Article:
MSD for Mothers is our 10-year, $500 million initiative that applies MSD's scientific and business expertise – as well as its financial resources and experience in taking on tough global healthcare challenges – to reduce preventable maternal mortality worldwide. To achieve this, we are providing transformational and sustainable solutions focused on improving the quality of maternal healthcare women receive at a health facility and increasing women's access to family planning.
Maternal Mortality in Senegal
Senegal has made significant progress in reducing maternal mortality in recent decades, with a decrease from 540 deaths per 100,000 live births in 1990 to 315 in 2015.i While Senegal's maternal mortality ratio has declined substantially since 1990, the likelihood that a woman will die in pregnancy or childbirth is still one in 61.
One of the factors contributing to the country's high maternal mortality ratio is women's lack of access to a reliable supply of contraceptives. Family planning is recognized as one of the most cost-effective ways to address maternal mortality-potentially averting a third of maternal deaths by reducing the overall number of pregnancies and helping women adequately space their pregnanciesi. In 2011, nearly 80 percent of government health facilities in Senegal experienced stock-outs of contraceptive supplies ii and only 30 percent of women seeking contraceptives were able to obtain them.iii
Programs and Partners
At the London Summit on Family Planning in 2012, MSD for Mothers and the Bill & Melinda Gates Foundation announced an eight-year, $50 million collaboration to expand access to family planning. As part of this commitment, MSD for Mothers and the Gates Foundation have launched its first project in partnership with IntraHealth International and the Senegalese Ministry of Health and Social Action to meet the need for family planning across the country. This three-year, $9 million partnership is supporting the national expansion of an innovative supply chain model designed to help improve the availability of contraceptives at health facilities while also integrating lifesaving products such as magnesium sulfate to treat pregnancy-induced high blood pressure and injectable antibiotics to treat newborn infection.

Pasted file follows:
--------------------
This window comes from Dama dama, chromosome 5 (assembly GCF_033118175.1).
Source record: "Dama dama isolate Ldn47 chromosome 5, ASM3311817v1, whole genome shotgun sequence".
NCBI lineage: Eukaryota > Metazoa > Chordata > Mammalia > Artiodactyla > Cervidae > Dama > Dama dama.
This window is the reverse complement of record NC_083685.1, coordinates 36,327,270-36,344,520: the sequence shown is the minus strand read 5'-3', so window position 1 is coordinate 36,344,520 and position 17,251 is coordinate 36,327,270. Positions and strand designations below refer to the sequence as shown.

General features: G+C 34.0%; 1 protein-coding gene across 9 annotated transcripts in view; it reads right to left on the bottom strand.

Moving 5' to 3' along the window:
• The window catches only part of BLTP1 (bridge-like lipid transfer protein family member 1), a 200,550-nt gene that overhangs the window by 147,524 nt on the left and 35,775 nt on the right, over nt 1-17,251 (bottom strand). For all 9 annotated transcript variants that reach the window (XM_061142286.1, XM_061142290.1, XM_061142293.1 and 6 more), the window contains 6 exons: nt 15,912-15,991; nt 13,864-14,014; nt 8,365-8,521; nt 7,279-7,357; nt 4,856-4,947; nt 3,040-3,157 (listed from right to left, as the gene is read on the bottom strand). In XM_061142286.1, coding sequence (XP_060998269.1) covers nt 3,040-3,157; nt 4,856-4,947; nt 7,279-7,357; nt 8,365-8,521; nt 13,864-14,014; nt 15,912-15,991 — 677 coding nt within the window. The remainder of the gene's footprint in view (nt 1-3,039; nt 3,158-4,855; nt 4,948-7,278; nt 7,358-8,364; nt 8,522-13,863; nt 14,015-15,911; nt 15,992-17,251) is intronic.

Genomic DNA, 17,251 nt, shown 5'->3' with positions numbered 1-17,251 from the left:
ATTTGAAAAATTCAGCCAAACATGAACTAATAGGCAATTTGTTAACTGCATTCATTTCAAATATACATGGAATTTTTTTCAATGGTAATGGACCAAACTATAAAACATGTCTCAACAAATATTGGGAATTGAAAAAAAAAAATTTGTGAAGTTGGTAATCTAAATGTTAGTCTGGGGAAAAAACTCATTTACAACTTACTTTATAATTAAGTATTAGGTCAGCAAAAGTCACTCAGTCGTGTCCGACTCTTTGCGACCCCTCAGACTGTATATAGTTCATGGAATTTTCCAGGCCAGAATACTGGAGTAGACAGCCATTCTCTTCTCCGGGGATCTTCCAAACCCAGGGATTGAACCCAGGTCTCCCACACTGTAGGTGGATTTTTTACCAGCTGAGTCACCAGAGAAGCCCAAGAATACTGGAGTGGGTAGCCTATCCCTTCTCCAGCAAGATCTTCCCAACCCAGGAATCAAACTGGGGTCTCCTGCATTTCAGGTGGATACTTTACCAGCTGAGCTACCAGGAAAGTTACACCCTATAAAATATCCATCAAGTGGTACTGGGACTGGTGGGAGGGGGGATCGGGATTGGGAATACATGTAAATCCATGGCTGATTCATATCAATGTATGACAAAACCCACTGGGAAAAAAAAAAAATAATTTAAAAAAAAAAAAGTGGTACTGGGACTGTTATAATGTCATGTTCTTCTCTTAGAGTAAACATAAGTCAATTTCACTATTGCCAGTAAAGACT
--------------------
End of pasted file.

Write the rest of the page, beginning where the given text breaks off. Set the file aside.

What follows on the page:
To help assess the financial sustainability of the distribution model, MSD for Mothers is applying its technical expertise to analyze cost-effectiveness. We are also working with the London School of Hygiene and Tropical Medicine to conduct an evaluation of the program to measure its impact on stock-outs and contraceptive use, and contribute generalizable evidence on effective supply chains to the global health community.
The model is strengthening the supply chain by linking private suppliers-skilled in forecasting, ordering, and delivery of supplies-with health facilities to help maintain adequate stocks of a range of contraceptive options. The model incentivizes private suppliers to maintain a sufficient inventory of contraceptives and help ensure they are consistently available at health facilities. Increasing access to a broad range of contraceptive options allows women to choose and continue to use the method that best suits their needs.
The model has three key features:Integrates & Incentivizes Private Sector Suppliers